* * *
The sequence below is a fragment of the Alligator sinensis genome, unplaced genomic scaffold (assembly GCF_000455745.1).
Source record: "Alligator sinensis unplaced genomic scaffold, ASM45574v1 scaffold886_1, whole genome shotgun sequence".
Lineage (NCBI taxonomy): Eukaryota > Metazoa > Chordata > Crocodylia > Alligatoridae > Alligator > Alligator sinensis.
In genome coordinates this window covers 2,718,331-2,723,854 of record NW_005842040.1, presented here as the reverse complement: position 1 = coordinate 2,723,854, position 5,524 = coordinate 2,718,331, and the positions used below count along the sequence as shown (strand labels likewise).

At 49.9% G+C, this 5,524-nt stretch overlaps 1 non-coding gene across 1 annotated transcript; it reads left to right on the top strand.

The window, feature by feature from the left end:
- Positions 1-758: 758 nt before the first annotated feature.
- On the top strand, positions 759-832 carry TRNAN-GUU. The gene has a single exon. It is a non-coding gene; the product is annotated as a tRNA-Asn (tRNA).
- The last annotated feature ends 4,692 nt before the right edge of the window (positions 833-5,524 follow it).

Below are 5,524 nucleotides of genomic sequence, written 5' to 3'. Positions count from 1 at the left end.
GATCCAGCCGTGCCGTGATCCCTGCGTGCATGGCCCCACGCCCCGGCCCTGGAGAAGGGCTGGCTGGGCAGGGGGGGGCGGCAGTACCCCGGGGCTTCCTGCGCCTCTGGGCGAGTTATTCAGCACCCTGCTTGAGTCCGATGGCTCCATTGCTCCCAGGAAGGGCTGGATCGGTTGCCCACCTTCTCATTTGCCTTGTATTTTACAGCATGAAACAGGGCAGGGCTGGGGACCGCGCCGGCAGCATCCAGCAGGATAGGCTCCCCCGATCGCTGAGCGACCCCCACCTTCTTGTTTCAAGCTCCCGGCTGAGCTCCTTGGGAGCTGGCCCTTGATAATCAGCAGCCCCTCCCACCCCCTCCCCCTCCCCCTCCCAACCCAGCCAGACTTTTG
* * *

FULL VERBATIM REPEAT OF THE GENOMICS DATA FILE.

The sequence below is a fragment of the Alligator sinensis genome, unplaced genomic scaffold (assembly GCF_000455745.1).
Source record: "Alligator sinensis unplaced genomic scaffold, ASM45574v1 scaffold886_1, whole genome shotgun sequence".
Lineage (NCBI taxonomy): Eukaryota > Metazoa > Chordata > Crocodylia > Alligatoridae > Alligator > Alligator sinensis.
In genome coordinates this window covers 2,718,331-2,723,854 of record NW_005842040.1, presented here as the reverse complement: position 1 = coordinate 2,723,854, position 5,524 = coordinate 2,718,331, and the positions used below count along the sequence as shown (strand labels likewise).

At 49.9% G+C, this 5,524-nt stretch overlaps 1 non-coding gene across 1 annotated transcript; it reads left to right on the top strand.

The window, feature by feature from the left end:
- Positions 1-758: 758 nt before the first annotated feature.
- On the top strand, positions 759-832 carry TRNAN-GUU. The gene has a single exon. It is a non-coding gene; the product is annotated as a tRNA-Asn (tRNA).
- The last annotated feature ends 4,692 nt before the right edge of the window (positions 833-5,524 follow it).

Below are 5,524 nucleotides of genomic sequence, written 5' to 3'. Positions count from 1 at the left end.
GATCCAGCCGTGCCGTGATCCCTGCGTGCATGGCCCCACGCCCCGGCCCTGGAGAAGGGCTGGCTGGGCAGGGGGGGGCGGCAGTACCCCGGGGCTTCCTGCGCCTCTGGGCGAGTTATTCAGCACCCTGCTTGAGTCCGATGGCTCCATTGCTCCCAGGAAGGGCTGGATCGGTTGCCCACCTTCTCATTTGCCTTGTATTTTACAGCATGAAACAGGGCAGGGCTGGGGACCGCGCCGGCAGCATCCAGCAGGATAGGCTCCCCCGATCGCTGAGCGACCCCCACCTTCTTGTTTCAAGCTCCCGGCTGAGCTCCTTGGGAGCTGGCCCTTGATAATCAGCAGCCCCTCCCACCCCCTCCCCCTCCCCCTCCCAACCCAGCCAGACTTTTG